|Label:||Ninja Tune (2022)|
|Format:||2 X LP|
|Genre:||Electronic , Experimental , House , Trip Hop N|
Brand new sealed double LP, Album, Limited Edition, Stereo, Red Marbled vinyl. Record with A and B side is slightly translucent. Record with side C and D is not.
As he evolves to match modern conceptions of chillout music, downtempo producer Simon Green lands on a sound that’s pleasant, current, and unoriginal.
Electronic music at the turn of the millennium was in a pretty laid-back place. Following rave culture’s expansion into chillout rooms and IDM’s home-listening rebuttal to house and techno, a wave of quirky European producers emerged with the shared goal of taking electronic lounge music to the next level. Downtempo acts like Zero 7 and Lemon Jelly were products of a dance music scene on the comedown, filling headphones and hi-fi stereo systems with grooves so smooth they practically unfurled onto the living room rug. The best of this crop, like Röyksopp and Air, wove colorful tapestries of samples and synths that felt like a logical convergence of trends in trip-hop, electronica, and turntablism. But even then, many of the genre’s practitioners were laying the groundwork for what we now think of as “lo-fi beats to relax/study to,” creating a post-hip-hop template for wallpaper music as feathery as it is faceless.
Simon Green, aka Bonobo, was never the most visionary producer to come out of this movement, but over time he abandoned his early downtempo style, evolving to match modern conceptions of chillout music and his own rising profile as a live performer. Starting with 2010’s Black Sands, Green gradually pivoted to a more club-centric sound, swapping reference points from Kruder & Dorfmeister to Darkside and DJ Koze. But where the latter artists have regularly spun dance music tropes into euphoric new highs, Green’s MO requires finding a zone just mellow enough to settle into until it’s time for the next track. Even if his tempo has picked up slightly, the overall effect hasn’t. His latest dispatch, Fragments, applies a soft, twinkling sheen over a familiar and unfortunate lack of original ideas.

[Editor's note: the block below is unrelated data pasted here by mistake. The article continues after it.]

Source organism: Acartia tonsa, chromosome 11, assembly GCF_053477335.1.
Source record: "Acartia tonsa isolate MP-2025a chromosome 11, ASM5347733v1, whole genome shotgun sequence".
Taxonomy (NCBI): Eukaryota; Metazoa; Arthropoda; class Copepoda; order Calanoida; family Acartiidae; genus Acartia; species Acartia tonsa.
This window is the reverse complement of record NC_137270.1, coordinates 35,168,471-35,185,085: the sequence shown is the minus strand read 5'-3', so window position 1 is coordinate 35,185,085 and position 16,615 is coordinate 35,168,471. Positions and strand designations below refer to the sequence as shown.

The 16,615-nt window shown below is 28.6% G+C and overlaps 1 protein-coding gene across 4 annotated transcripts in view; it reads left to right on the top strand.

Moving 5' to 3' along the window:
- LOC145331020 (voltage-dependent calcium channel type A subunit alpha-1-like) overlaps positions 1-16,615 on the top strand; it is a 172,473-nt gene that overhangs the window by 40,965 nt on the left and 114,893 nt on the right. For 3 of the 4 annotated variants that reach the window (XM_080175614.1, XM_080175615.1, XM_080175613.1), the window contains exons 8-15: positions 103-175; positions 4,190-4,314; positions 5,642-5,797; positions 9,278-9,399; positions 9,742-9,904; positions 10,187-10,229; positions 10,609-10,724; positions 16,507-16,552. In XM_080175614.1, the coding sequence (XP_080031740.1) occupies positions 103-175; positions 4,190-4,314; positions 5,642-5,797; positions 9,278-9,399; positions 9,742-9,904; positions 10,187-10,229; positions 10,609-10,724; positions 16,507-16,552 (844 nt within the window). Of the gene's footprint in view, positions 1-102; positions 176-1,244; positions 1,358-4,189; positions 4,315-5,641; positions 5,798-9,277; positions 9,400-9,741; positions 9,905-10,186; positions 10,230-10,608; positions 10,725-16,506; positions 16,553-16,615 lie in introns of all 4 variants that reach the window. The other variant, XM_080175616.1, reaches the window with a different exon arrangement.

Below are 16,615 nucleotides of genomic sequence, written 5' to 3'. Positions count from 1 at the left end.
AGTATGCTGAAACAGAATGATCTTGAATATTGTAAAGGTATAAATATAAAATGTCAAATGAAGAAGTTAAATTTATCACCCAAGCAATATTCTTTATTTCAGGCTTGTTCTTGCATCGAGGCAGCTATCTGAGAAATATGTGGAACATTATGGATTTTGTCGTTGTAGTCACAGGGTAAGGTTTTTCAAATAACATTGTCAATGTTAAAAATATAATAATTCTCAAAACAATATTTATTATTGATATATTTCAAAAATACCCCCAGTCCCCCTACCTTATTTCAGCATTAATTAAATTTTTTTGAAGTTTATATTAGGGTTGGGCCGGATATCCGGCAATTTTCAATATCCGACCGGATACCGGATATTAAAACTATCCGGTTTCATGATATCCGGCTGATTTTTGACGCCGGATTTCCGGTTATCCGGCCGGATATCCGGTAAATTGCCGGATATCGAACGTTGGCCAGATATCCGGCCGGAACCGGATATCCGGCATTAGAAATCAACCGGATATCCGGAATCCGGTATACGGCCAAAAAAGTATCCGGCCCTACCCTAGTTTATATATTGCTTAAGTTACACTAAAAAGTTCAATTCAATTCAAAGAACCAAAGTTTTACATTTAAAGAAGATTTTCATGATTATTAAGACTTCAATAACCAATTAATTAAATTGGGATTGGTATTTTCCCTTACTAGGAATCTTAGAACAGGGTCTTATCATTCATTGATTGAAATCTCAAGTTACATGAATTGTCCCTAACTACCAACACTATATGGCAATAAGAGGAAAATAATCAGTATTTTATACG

It’s still a pleasant listen, with a bevy of collaborators who help to break up the album’s languid stream of violin interludes and sedative synth chords. The opening stretch is strongest: “Shadows” builds its central deep house groove into a swirl of hi-def synthesizers and yawning strings, while fellow Ninja Tune signee Jordan Rakei provides the generic, inoffensive club R&B vocals. More groan-worthy is “Rosewood,” which pilfers its central “I won’t leave you” line from Maxwell’s “Lifetime,” reducing an actually romantic song to boilerplate garage-house rehash. Throughout Fragments, Green’s use of samples toes this line between tried-and-true and corny, though he finds moderate success in the anthemic Bulgarian choir he deploys on “Otomo.” It’s more than a little cliché, but when the bass drops, you can practically see the heads bobbing in the summer festival crowd.